The SAS/IML READ statement has a few convenient features for reading data from SAS data sets. One is that you can read all variables into vectors of the same names by using the _ALL_ keyword. The following DATA steps create a data set called Mixed that contains three numeric and three character variables. PROC IML then reads those variables into vectors:
data Mixed; x=1; y=2; z=3; a='A'; b='B'; c='C'; run; proc iml; use Mixed; read all var _ALL_; close Mixed; show names;
Notice that the SAS/IML vectors that are created are named x, y, z, a, b, and c—the same names as the variables in the Mixed data set. As mentioned in a previous article, the _ALL_ keyword (in combination with the KEEP and DROP options) provides a powerful way to read data.
However, you need to be aware of a special behavior when you use the _ALL_ keyword in conjunction with the INTO clause. The INTO clause reads variables into a matrix. Recall that a matrix is either character or numeric. You cannot have a matrix that has some numerical elements and some character elements. Consequently, what happens in the following example?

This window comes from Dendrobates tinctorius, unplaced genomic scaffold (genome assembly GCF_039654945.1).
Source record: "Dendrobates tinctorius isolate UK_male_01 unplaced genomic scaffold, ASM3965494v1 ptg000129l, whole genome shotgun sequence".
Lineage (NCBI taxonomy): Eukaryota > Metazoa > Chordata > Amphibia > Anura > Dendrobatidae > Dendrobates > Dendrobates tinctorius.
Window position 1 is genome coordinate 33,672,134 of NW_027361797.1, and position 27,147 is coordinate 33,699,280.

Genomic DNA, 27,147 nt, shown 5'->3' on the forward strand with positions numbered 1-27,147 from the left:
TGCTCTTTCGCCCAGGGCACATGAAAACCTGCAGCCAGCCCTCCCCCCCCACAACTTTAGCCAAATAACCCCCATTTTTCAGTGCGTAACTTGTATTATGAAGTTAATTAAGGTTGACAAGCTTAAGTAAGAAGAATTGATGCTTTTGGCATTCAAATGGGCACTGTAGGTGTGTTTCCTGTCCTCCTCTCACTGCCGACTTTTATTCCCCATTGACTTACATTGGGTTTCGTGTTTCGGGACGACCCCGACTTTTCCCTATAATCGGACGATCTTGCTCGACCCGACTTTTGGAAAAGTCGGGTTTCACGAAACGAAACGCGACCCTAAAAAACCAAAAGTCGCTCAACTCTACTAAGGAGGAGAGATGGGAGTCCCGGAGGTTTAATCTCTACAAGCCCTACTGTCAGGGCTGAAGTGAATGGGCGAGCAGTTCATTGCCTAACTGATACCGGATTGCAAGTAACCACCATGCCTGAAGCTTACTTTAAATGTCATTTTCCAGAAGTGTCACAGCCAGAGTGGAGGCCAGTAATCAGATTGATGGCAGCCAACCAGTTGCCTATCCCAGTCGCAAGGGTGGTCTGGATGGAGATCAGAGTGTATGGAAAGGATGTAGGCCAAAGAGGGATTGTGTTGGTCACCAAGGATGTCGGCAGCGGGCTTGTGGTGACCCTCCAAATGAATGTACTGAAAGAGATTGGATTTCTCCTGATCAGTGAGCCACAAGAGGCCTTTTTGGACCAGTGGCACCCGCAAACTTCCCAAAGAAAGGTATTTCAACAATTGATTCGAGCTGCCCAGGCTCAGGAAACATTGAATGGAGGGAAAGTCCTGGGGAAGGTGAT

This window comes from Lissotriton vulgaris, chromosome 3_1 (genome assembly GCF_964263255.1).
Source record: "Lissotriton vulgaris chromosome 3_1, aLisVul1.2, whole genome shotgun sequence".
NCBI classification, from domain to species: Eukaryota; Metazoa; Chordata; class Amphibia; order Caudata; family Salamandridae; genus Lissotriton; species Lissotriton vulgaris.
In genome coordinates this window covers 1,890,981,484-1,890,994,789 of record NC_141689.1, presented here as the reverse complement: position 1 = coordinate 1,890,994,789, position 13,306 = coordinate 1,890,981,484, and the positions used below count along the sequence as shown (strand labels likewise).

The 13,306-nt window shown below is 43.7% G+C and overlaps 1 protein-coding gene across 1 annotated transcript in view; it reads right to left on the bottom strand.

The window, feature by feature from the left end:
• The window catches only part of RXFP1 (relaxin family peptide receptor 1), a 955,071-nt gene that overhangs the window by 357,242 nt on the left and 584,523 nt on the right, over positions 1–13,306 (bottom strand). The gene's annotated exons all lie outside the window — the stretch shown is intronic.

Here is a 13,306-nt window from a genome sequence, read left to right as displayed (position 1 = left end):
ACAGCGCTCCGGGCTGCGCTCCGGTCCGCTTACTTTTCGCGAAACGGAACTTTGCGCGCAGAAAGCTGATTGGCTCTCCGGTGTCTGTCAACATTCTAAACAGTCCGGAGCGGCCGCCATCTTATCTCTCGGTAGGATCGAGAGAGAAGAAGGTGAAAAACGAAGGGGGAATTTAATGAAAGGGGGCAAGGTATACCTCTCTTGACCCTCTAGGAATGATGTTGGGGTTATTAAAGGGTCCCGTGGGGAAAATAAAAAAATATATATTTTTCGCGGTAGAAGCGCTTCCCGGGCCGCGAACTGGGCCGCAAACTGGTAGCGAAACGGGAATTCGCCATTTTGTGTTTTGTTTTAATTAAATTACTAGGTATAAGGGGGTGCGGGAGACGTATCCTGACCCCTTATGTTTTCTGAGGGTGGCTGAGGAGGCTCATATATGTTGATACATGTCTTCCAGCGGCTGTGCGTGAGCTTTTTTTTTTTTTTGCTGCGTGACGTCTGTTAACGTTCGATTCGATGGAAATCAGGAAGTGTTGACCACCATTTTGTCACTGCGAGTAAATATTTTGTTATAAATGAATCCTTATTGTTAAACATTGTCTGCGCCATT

/* what happens if you use the INTO clause? */ use Mixed; read all var _ALL_ into A[colname=varNames]; close Mixed; print varNames;
As shown in the table, SAS/IML reads the numeric variables into the matrix A. The character variables in the Mixed data set are dropped.
You can read the character variables into a matrix, but you need to use a different keyword. The SAS/IML language supports the _NUM_ and _CHAR_ keywords in order to read all numeric and all character variables (respectively) into a matrix, as shown in the following example:
use Mixed; read all var _NUM_ into X[colname=NumerNames]; read all var _CHAR_ into C[colname=CharNames]; close; print NumerNames, CharNames;
I always use the _NUM_ or _CHAR_ keyword in conjunction with the INTO statement. It makes the code clearer and easier to read. And there is never any question regarding the type of the matrices that result.